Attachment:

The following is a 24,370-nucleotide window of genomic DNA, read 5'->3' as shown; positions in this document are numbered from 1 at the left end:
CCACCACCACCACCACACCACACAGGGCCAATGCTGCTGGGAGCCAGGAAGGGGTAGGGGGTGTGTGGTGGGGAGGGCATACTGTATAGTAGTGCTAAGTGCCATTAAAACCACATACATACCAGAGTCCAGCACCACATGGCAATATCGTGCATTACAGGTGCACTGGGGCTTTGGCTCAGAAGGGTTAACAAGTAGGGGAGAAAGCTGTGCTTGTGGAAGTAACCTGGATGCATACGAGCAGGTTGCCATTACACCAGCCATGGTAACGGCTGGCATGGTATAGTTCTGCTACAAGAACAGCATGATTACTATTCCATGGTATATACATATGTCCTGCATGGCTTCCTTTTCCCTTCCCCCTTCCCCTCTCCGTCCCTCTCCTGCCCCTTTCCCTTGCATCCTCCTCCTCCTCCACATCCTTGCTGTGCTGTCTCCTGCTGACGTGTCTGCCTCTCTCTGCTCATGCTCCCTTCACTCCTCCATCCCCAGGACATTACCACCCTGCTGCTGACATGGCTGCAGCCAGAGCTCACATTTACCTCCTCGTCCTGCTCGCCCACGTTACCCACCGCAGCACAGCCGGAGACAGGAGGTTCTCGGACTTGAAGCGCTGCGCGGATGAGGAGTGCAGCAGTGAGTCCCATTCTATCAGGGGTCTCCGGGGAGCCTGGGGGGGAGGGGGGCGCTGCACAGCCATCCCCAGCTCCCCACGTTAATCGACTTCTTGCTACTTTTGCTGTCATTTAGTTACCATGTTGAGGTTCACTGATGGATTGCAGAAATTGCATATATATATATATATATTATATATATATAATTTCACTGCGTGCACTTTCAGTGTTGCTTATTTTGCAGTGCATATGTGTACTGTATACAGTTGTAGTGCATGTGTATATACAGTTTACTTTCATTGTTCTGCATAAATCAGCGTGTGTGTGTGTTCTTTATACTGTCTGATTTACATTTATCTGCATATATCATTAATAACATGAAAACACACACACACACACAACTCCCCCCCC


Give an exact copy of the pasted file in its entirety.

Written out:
The following is a 24,370-nucleotide window of genomic DNA, read 5'->3' as shown; positions in this document are numbered from 1 at the left end:
CCACCACCACCACCACACCACACAGGGCCAATGCTGCTGGGAGCCAGGAAGGGGTAGGGGGTGTGTGGTGGGGAGGGCATACTGTATAGTAGTGCTAAGTGCCATTAAAACCACATACATACCAGAGTCCAGCACCACATGGCAATATCGTGCATTACAGGTGCACTGGGGCTTTGGCTCAGAAGGGTTAACAAGTAGGGGAGAAAGCTGTGCTTGTGGAAGTAACCTGGATGCATACGAGCAGGTTGCCATTACACCAGCCATGGTAACGGCTGGCATGGTATAGTTCTGCTACAAGAACAGCATGATTACTATTCCATGGTATATACATATGTCCTGCATGGCTTCCTTTTCCCTTCCCCCTTCCCCTCTCCGTCCCTCTCCTGCCCCTTTCCCTTGCATCCTCCTCCTCCTCCACATCCTTGCTGTGCTGTCTCCTGCTGACGTGTCTGCCTCTCTCTGCTCATGCTCCCTTCACTCCTCCATCCCCAGGACATTACCACCCTGCTGCTGACATGGCTGCAGCCAGAGCTCACATTTACCTCCTCGTCCTGCTCGCCCACGTTACCCACCGCAGCACAGCCGGAGACAGGAGGTTCTCGGACTTGAAGCGCTGCGCGGATGAGGAGTGCAGCAGTGAGTCCCATTCTATCAGGGGTCTCCGGGGAGCCTGGGGGGGAGGGGGGCGCTGCACAGCCATCCCCAGCTCCCCACGTTAATCGACTTCTTGCTACTTTTGCTGTCATTTAGTTACCATGTTGAGGTTCACTGATGGATTGCAGAAATTGCATATATATATATATATATTATATATATATAATTTCACTGCGTGCACTTTCAGTGTTGCTTATTTTGCAGTGCATATGTGTACTGTATACAGTTGTAGTGCATGTGTATATACAGTTTACTTTCATTGTTCTGCATAAATCAGCGTGTGTGTGTGTTCTTTATACTGTCTGATTTACATTTATCTGCATATATCATTAATAACATGAAAACACACACACACACACAACTCCCCCCCC